Optimism is growing that next month’s climate change summit in Copenhagen may produce a plan to save the planet.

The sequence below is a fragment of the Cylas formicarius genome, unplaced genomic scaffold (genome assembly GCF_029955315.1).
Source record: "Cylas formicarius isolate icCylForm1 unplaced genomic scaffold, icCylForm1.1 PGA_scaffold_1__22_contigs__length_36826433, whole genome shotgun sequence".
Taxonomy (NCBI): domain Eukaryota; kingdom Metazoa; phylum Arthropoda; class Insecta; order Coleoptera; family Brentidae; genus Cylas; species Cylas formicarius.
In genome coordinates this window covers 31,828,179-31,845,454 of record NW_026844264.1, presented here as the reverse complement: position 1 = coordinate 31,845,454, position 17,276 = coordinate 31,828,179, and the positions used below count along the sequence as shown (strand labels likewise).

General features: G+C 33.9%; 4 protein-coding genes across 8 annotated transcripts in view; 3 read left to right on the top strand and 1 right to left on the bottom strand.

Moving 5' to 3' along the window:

65 world leaders, including many from western Europe, have said they will be at the meeting, where it is hoped the presence of so many prominent figures will concentrate minds. The European Union has been finalising its position today, and negotiators believe a deal could be close. UN Climate negotiator Ivo de Boer said: “Today there are only 13 days left before the climate change conference begins in Copenhagen. And there is no doubt in my mind whatsoever that it will yield success. There do remain sticking points and hard issues to be resolved, but I believe these can be resolved. And I believe that the EU will play a crucial role in achieving success and determining the level of ambition in Copenhagen.” There are worrying signs that the time for talking is running out fast. A new study shows that greenhouse emissions from European farming have now exceeded the ability of Europe’s forests to absorb it. The current Kyoto Protocol allows rich countries to exclude farming emissions from their targeted cuts. But the planet may now be saying ‘enough is enough.’ An agreement may well be reached in Copenhagen, but without legally binding obligations, critics say it will merely be window dressing.